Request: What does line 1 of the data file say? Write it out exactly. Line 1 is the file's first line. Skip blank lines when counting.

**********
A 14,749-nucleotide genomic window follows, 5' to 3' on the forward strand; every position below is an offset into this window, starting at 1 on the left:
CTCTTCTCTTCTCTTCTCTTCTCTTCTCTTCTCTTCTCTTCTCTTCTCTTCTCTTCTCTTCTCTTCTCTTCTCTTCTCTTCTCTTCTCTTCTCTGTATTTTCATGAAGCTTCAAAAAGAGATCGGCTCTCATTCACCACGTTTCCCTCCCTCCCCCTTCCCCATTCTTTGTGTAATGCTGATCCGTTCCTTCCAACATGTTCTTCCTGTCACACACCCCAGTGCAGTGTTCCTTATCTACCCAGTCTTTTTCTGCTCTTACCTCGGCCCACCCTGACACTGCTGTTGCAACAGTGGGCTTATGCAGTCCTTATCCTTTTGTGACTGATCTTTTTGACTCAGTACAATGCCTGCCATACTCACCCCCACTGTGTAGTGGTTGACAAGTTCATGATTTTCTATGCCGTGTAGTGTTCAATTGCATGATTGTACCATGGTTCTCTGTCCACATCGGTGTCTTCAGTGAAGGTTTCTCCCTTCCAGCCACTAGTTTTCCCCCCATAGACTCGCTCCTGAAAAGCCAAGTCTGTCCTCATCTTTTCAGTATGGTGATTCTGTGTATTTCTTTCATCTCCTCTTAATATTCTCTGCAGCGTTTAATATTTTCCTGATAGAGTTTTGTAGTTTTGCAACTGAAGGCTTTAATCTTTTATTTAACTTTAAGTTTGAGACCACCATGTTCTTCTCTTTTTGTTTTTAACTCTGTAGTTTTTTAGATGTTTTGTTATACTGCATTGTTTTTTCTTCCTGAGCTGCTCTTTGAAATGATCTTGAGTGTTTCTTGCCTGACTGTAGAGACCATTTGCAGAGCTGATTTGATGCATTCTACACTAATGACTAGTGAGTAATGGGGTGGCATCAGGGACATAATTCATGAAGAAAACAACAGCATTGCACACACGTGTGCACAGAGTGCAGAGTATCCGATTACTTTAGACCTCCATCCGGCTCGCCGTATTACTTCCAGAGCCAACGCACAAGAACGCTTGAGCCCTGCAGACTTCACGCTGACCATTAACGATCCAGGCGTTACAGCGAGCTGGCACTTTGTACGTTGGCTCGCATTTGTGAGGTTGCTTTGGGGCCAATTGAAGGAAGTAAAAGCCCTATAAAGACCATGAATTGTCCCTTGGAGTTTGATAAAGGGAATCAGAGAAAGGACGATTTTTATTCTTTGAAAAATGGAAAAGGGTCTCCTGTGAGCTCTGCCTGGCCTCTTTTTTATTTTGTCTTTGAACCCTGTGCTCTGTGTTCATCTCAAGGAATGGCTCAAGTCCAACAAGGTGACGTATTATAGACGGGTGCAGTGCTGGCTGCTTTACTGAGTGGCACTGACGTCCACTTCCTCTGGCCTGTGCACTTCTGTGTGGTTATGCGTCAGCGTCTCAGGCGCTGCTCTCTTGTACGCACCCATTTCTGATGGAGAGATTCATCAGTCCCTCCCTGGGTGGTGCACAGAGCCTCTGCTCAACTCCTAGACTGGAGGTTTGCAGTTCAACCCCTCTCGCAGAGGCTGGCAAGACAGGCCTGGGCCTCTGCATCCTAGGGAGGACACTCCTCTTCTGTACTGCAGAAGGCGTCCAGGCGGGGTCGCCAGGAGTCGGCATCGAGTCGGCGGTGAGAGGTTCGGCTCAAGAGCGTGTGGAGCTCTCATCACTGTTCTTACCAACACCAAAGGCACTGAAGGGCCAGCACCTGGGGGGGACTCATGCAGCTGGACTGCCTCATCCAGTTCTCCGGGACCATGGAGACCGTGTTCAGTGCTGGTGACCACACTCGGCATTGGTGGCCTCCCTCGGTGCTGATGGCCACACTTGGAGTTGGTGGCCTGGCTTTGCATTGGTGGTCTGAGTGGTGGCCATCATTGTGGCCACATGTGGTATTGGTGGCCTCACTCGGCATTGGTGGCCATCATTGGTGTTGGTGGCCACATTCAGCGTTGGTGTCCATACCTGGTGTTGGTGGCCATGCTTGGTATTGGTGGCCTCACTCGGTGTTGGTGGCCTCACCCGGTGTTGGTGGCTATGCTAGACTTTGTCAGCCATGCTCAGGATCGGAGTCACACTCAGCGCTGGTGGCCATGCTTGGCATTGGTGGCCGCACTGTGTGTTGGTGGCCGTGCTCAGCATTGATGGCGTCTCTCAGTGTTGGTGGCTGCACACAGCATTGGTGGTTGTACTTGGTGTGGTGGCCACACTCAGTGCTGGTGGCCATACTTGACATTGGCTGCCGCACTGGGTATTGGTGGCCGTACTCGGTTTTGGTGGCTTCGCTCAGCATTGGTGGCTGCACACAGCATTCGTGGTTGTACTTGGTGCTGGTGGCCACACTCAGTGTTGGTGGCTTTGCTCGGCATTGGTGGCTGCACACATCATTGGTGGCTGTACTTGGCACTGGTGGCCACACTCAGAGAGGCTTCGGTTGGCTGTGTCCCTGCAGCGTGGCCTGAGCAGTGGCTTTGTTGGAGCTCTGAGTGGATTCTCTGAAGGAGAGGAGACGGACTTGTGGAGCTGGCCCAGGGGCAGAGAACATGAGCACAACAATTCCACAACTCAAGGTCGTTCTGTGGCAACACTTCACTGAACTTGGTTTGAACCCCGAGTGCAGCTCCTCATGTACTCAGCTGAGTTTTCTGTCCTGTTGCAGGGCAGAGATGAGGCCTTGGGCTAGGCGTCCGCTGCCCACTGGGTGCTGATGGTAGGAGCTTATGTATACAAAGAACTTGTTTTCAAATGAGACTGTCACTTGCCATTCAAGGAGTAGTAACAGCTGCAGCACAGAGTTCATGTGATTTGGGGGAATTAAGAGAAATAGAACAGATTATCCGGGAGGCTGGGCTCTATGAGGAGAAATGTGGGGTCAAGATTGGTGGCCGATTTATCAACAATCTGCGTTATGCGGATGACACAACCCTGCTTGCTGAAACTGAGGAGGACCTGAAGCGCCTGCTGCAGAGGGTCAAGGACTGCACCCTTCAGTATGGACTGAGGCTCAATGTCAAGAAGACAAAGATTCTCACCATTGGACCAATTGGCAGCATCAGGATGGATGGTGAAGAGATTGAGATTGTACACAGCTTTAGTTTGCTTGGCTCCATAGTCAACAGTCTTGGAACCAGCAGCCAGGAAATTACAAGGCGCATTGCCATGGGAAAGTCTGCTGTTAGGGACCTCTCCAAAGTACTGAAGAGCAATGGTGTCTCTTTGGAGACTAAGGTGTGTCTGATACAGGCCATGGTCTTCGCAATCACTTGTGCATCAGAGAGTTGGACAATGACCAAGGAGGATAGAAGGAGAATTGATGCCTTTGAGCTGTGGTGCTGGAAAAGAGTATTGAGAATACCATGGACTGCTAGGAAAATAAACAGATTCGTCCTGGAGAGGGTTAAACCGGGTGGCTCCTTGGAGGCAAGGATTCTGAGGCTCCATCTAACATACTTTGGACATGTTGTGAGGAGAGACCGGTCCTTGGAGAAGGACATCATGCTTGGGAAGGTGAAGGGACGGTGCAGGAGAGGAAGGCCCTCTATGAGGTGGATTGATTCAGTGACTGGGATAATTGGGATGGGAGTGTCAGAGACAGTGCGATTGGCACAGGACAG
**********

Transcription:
A 14,749-nucleotide genomic window follows, 5' to 3' on the forward strand; every position below is an offset into this window, starting at 1 on the left: